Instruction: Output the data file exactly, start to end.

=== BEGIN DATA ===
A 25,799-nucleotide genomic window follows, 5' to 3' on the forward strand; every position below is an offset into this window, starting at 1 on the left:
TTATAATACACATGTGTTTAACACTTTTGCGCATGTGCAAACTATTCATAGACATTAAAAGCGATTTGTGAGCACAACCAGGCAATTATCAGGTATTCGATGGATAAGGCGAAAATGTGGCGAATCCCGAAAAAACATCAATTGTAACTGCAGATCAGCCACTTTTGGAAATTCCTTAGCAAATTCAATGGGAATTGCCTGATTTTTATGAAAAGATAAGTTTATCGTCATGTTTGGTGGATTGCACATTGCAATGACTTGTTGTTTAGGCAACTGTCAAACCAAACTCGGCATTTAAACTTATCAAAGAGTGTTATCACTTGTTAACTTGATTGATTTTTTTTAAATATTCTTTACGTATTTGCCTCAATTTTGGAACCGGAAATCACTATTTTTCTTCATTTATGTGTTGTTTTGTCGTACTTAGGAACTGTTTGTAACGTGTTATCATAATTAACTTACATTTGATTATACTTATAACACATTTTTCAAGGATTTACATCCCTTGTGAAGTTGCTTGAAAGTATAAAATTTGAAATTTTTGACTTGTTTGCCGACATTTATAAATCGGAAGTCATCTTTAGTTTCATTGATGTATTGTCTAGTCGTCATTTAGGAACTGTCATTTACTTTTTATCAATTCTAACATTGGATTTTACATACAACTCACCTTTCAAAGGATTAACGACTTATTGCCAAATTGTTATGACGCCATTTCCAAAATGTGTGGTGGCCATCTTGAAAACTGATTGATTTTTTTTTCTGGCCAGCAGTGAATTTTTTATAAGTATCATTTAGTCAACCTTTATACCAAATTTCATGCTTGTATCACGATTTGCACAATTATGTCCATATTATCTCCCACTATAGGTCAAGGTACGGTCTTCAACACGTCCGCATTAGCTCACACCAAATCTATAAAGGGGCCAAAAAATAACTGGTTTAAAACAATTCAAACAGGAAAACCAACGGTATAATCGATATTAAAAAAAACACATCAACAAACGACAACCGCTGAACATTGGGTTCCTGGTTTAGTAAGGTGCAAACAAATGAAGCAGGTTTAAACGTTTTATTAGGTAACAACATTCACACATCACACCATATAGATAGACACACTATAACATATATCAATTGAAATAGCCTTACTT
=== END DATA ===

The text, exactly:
A 25,799-nucleotide genomic window follows, 5' to 3' on the forward strand; every position below is an offset into this window, starting at 1 on the left:
TTATAATACACATGTGTTTAACACTTTTGCGCATGTGCAAACTATTCATAGACATTAAAAGCGATTTGTGAGCACAACCAGGCAATTATCAGGTATTCGATGGATAAGGCGAAAATGTGGCGAATCCCGAAAAAACATCAATTGTAACTGCAGATCAGCCACTTTTGGAAATTCCTTAGCAAATTCAATGGGAATTGCCTGATTTTTATGAAAAGATAAGTTTATCGTCATGTTTGGTGGATTGCACATTGCAATGACTTGTTGTTTAGGCAACTGTCAAACCAAACTCGGCATTTAAACTTATCAAAGAGTGTTATCACTTGTTAACTTGATTGATTTTTTTTAAATATTCTTTACGTATTTGCCTCAATTTTGGAACCGGAAATCACTATTTTTCTTCATTTATGTGTTGTTTTGTCGTACTTAGGAACTGTTTGTAACGTGTTATCATAATTAACTTACATTTGATTATACTTATAACACATTTTTCAAGGATTTACATCCCTTGTGAAGTTGCTTGAAAGTATAAAATTTGAAATTTTTGACTTGTTTGCCGACATTTATAAATCGGAAGTCATCTTTAGTTTCATTGATGTATTGTCTAGTCGTCATTTAGGAACTGTCATTTACTTTTTATCAATTCTAACATTGGATTTTACATACAACTCACCTTTCAAAGGATTAACGACTTATTGCCAAATTGTTATGACGCCATTTCCAAAATGTGTGGTGGCCATCTTGAAAACTGATTGATTTTTTTTTCTGGCCAGCAGTGAATTTTTTATAAGTATCATTTAGTCAACCTTTATACCAAATTTCATGCTTGTATCACGATTTGCACAATTATGTCCATATTATCTCCCACTATAGGTCAAGGTACGGTCTTCAACACGTCCGCATTAGCTCACACCAAATCTATAAAGGGGCCAAAAAATAACTGGTTTAAAACAATTCAAACAGGAAAACCAACGGTATAATCGATATTAAAAAAAACACATCAACAAACGACAACCGCTGAACATTGGGTTCCTGGTTTAGTAAGGTGCAAACAAATGAAGCAGGTTTAAACGTTTTATTAGGTAACAACATTCACACATCACACCATATAGATAGACACACTATAACATATATCAATTGAAATAGCCTTACTT